AVIA Wins Best Hidden Installation Award by Blending Original Charm with Sleek Styling

In this season of migration, custom integrators are observing movement of their own. In a growing trend, more firms are designing state-of-the-art residential systems for installation into living spaces and bedrooms, rather than into the sequestered confines of dedicated home theaters.
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In this season of migration, custom integrators are observing movement of their own. In a growing trend, more firms are designing state-of-the-art residential systems for installation into living spaces and bedrooms, rather than into the sequestered confines of dedicated home theaters.

A recent, ambitious project by AVIA-the 10-year old custom installation company based in Huntington, New York-embodied the spirit of this growing trend by installing a top-tier, high-performance home theater system into a newly constructed bedroom suite. The stunning project, which won Best Hidden Installation award at this year's CEDIA EXPO, demonstrates the skill and craftsmanship necessary to blend high-tech equipment into a master bedroom without sacrificing style or system performance.

The audio/video system was integrated into a newly constructed, 24- x 20-foot master bedroom, which was built specifically to retain the charming character of home, as well as honor the location's bucolic, Long Island Sound setting. Therefore, optimizing the space as a fully operational home theater required the AVIA team to use creative techniques to hide even the largest pieces of equipment. Among many of the "firsts" that this ambitious project has accomplished, it includes the first Zenith 60-inch HDTV plasma installation in the U.S.

AVIA's director of marketing and audio engineer, Bill Alexander, believes that his team was honored with the top CEDIA laurel because of their artful integration and sophisticated mastering of the project's unique system challenges. "When you see a giant plasma gracefully dropping out of the ceiling, you may not get the full scope of what a huge undertaking this project really was," he stated. "This is a second-story master bedroom, so the hurdles were immense. We had to rent a specialized lift for the 60-inch plasma, and that was just the beginning." The gross weight of the final plasma/lift assembly is 500 pounds. The exorbitant weight required a special hydroelectric mechanical lift, a crew of six technicians and a full day to mount it in the second-story ceiling. AVIA turned to Electro Kenetics, specialty-lift manufacturers, for the customized plasma lift. Additionally, the plasma's viewing angle and distance were measured for optimal "in-bed" viewing, and when retracted, the monitor vanished completely out of sight.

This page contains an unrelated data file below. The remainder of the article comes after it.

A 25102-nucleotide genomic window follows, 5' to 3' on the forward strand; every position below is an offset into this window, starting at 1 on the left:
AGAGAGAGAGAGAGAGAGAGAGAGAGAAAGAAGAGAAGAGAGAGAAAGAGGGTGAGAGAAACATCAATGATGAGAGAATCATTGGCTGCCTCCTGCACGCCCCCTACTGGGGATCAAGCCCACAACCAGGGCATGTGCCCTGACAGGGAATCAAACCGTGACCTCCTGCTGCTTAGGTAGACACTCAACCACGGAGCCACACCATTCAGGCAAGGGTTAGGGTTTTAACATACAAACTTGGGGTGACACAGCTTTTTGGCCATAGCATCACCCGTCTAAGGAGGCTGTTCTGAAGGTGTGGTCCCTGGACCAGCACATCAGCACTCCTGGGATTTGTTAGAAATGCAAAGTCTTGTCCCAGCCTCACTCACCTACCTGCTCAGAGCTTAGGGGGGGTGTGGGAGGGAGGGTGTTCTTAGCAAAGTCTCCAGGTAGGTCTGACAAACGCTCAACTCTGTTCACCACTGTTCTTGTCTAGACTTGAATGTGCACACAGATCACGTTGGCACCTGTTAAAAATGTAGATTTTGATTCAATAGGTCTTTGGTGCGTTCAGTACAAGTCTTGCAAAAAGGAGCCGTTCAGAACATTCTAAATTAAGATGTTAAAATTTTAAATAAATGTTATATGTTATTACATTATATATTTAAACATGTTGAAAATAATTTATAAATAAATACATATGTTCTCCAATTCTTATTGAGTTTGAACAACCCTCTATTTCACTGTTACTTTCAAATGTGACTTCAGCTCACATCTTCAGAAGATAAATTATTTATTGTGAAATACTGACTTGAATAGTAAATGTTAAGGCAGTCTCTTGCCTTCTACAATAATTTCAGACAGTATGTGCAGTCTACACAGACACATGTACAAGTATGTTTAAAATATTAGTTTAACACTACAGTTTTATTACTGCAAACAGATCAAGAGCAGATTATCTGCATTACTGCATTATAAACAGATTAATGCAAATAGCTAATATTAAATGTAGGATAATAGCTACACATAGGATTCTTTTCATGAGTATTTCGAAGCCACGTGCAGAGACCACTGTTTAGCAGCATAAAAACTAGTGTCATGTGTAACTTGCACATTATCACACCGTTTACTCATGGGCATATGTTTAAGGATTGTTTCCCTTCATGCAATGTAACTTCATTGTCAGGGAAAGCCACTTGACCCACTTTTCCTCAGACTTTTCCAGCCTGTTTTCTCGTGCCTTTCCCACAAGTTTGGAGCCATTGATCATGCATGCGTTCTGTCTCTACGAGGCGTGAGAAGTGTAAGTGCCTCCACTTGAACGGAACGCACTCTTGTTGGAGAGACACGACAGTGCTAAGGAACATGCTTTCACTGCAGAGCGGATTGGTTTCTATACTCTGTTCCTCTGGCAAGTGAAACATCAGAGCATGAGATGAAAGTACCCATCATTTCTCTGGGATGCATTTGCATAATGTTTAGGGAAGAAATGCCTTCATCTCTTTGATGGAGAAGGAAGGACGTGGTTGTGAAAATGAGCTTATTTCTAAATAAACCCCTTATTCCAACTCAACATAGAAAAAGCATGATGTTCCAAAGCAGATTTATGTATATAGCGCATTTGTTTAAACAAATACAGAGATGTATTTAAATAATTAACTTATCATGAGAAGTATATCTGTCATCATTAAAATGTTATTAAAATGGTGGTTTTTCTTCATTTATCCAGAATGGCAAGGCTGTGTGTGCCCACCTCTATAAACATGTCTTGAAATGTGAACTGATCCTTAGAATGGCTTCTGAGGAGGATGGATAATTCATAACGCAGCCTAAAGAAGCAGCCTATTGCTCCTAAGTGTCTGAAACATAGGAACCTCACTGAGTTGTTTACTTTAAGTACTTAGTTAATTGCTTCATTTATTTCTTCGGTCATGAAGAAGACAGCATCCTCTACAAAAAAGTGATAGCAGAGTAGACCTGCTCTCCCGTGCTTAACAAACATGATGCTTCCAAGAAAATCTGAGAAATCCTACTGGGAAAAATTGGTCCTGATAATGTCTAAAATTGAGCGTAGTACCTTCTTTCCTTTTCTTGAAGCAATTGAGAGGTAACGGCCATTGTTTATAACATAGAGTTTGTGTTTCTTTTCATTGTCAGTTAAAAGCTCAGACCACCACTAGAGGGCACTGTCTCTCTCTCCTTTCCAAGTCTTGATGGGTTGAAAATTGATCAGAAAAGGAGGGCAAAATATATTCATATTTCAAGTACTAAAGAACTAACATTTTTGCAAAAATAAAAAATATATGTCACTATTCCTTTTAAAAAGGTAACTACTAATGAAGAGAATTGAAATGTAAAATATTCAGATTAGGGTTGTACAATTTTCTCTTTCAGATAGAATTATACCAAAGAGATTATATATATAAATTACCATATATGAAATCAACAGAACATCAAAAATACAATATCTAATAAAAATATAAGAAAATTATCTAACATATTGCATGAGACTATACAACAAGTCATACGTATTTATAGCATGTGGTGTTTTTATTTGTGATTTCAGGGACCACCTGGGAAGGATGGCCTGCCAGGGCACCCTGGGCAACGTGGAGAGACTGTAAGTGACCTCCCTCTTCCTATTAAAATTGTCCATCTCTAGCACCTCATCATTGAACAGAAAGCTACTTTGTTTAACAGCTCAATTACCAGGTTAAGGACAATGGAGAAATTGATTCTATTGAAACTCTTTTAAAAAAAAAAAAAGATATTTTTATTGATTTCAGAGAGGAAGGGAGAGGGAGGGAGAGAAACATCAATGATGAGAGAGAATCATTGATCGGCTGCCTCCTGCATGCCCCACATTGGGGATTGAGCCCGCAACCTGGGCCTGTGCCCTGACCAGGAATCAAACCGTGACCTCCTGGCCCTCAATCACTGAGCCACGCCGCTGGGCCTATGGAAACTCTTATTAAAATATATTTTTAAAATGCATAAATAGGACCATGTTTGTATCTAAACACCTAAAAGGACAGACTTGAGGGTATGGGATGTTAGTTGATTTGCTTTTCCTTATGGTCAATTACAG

Another novel aspect of project is the center-channel speaker, which the AVIA team positioned right below the plasma in the drop-down lift. "Making that center channel [under the plasma] jive correctly with the right- and left-channel speakers was ultimately important to me as an acoustician, because the center is so close to you while the other channels are so much further back," Alexander stated. "Generally that is a huge 'no-no' when designing a surround sound system, so perfecting that was a great accomplishment."

For completion of that aspect of the project, AVIA chose an area relatively high on the semi-vaulted ceiling, perpendicular to the main sweet spot (the bed). The speakers themselves were mounted to aim down into the room, angled for proper sonic diffusion.

The system designers on this project, George Fraga, Ernie Wohlleben and Joe Vuotto (who also served as system programmer) had other formidable challenges to overcome. The room's aesthetic design permitted absolutely no supporting stands or furniture for local audio/visual components. The homeowner requested complete invisibility when the system was not in use, keeping peaceful and placid country milieu intact. To meet this demand, the AVIA team kept the subwoofer and the other audio/video components centralized in a small closet adjacent to the bed. The closet is "open-backed" and accessible from an adjoining sitting room. AVIA utilized an EAS AVTRAK pull out/pivot rack for quick access. The Velodyne subwoofer was set up in a grilled, acoustically dampened cabinet just below the A/V rack.

Another special programming feature included the "sleep-timer function." When activated, the whole system can shut down sequentially over a five-minute period to reduce sudden changes in ambient system noise.

Every aspect of the room-including audio/video control, lighting control, motorized window treatments (drapery), HVAC, fireplace and surveillance system-is controlled by AMX automation, a wireless AMX Viewpoint remote or DMS keypad.

For the best possible audio performance, AVIA selected the B&K AVR 305 audio/video receiver/power amplifier. Because of the AVR's flexibility, the integrators were assured of the accurate time aligning and speaker balancing. According to AVIA, the unit also is equipped with a well-designed compression/limiting algorithm to adjust and control the dynamics for late-night bedroom viewing. The receiver features a parametric equalizer to compensate for the low-end frequency build up in the "bedded" portion of the room "We specialize in thinking of the creative solutions to solve major design issues," Alexander said. "We're one of the larger residential automation companies in the whole New York area, but more than that, when it comes to designing audio/video and automation systems, we are more creative and imaginative about what we offer to people. We have the best ideas for projects and we have the depth to complete them."

Margot Douaihy is managing editor of Residential Systems magazine.

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